Countries / Territories

Environmental Standards for Global Markets: Implications for Developing Countries


    Consumer Conscience: How Environment and Ethics are Influencing Exports

    8 - 11 October 2008, Montreux, Switzerland

    SESSION SUMMARY: Thursday, 9 October 08                           print icon  Printer-friendly version 


    Environmental Standards for Global Markets: Implications for Developing Countries

    Ulrich Hoffman, Chief, Trade and Sustainable Development Section, United Nations Conference on Trade and Development (UNCTAD)
    Kevin McKinley, Deputy Secretary-General, International Organization for Standardization (ISO)
    Jochen Krebuehl, Programme Officer, Social and Ecological Standards, Division 45, Agriculture Fisheries and Food, Deutsche Gesselschaft fur Technische Zusammenarbeit (GTZ) GmbH, Germany
    Jacqueline Coté, ICC Permanent Representative in Geneva, International Chamber of Commerce (ICC), Switzerland
    Voluntary product standards are a driver of sustainability, panellists agreed, but there was a general conclusion that much remains to be done both by donors and within developing countries themselves to ensure they can meet the challenge that these standards pose.

    Developing-country producers face a bewildering and growing array of private ethically-based standards to which their exports are expected to conform and need help in ensuring they can play a role in the standard-setting as well as in meeting the standards already set.

    "The paradox is that the producers that governments and donors most want to help are those who may be the least able to manage the changes required to meet the requirements of more conscientious consumers," said UNCTAD's Ulrich Hoffmann. Yet sustainable standards have to be addressed or they could become a serious market-entry hurdle.

    Kevin McKinley argued that developing country representatives could be more active in his organization, the ISO, where their voice is equal with that of industrialized powers in expert committees.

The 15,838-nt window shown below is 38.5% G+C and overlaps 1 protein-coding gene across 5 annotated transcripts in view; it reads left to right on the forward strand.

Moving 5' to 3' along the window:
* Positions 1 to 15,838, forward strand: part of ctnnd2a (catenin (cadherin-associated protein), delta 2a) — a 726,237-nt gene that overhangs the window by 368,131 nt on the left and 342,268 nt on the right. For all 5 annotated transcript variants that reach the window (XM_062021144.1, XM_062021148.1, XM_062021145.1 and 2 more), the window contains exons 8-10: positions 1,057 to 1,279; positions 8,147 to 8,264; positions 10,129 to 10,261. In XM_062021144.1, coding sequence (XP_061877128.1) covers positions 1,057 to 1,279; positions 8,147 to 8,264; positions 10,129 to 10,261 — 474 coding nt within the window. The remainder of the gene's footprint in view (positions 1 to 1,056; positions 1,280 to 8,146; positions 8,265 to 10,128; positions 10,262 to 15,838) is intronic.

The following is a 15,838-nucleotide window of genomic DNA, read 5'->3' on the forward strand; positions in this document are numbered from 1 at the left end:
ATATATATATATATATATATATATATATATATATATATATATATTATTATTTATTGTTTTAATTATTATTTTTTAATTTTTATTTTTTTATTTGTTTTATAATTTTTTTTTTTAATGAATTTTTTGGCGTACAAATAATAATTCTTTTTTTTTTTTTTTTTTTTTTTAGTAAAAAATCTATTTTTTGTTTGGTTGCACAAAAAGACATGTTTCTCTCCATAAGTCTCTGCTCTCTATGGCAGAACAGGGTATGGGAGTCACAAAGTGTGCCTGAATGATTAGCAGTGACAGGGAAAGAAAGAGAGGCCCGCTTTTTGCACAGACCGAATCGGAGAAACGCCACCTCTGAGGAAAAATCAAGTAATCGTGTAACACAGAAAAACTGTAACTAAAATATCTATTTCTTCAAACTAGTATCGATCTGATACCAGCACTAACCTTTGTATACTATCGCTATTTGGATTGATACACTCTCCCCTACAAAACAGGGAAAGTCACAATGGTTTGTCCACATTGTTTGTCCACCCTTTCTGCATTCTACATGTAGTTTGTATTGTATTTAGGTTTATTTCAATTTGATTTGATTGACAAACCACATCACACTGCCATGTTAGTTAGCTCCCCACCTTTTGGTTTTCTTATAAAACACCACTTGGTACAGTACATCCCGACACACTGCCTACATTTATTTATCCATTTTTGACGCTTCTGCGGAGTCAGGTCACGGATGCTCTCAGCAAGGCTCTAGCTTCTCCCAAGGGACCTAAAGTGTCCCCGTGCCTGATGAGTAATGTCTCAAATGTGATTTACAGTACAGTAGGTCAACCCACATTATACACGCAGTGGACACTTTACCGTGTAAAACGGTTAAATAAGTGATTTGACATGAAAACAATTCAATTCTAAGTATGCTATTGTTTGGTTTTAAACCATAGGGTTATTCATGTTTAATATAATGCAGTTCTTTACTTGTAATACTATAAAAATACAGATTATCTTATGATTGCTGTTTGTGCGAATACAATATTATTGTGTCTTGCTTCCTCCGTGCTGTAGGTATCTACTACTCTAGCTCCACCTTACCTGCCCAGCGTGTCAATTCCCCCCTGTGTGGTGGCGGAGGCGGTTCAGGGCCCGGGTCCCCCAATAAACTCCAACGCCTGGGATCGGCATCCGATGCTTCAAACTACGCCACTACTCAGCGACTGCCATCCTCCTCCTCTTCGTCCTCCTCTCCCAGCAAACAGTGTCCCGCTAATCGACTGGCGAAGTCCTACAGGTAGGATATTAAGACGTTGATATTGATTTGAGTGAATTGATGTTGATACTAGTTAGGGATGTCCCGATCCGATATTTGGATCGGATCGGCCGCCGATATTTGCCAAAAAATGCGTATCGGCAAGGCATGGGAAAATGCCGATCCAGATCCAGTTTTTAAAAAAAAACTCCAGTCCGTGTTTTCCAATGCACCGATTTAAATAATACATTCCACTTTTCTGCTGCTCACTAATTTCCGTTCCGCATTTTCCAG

Jochen Krebuehl of GTZ said globalization can be pursued in a sustainable and human way by the application of the standards whose proliferation it is sparking. Over the coming years, governments would probably play a larger role in standard-setting - a trend that was already emerging in European Union member countries in relations to biofuels.

    However, some scepticism was voiced by session participants from developing countries. Who should be funding the vast educational effort on environmental management among producers seeking to export to the major markets of the North, an effort that requires huge investment? asked one.

    What is the standard-setting participatory process? asked another, while a third argued that standard-setters were often both law-maker and policer, charged with verifying that standards are being met. A fourth suggested that the panellists were ignoring the realities of the world economic system in which smaller developing countries have to conform to what amounted to arm-twisting from developed powers.

    Responding, Hoffmann said UNCTAD is recommending that developing country governments set up their own national programmes on setting good standards, especially in agriculture, covering 90% of the way towards meeting what is required by the sustainable standards coming from the international community, leaving producers to cover just the last 10%. At the moment, producers even in advanced developing countries are left entirely on their own.

    Moderator Jacqueline Coté summed up the debate with the following points:

    1. Panellists had delivered a vote of confidence in voluntary standards as a driver of sustainability.
    2. The wide variance in sometimes conflicting standards that developing countries had to absorb demand harmonization.
    3. Developing countries and their governments must ensure that they are involved in the shaping of standards, and set up their own national programmes.
    4. Although organizations like UNCTAD have made a major contribution to the understanding of standards and their value to developing countries, a great deal of educational work remains to be done.
    5. But there were questions about whether panellists' contributions, although based on practice in and with developing countries, reflect the realities of the modern world.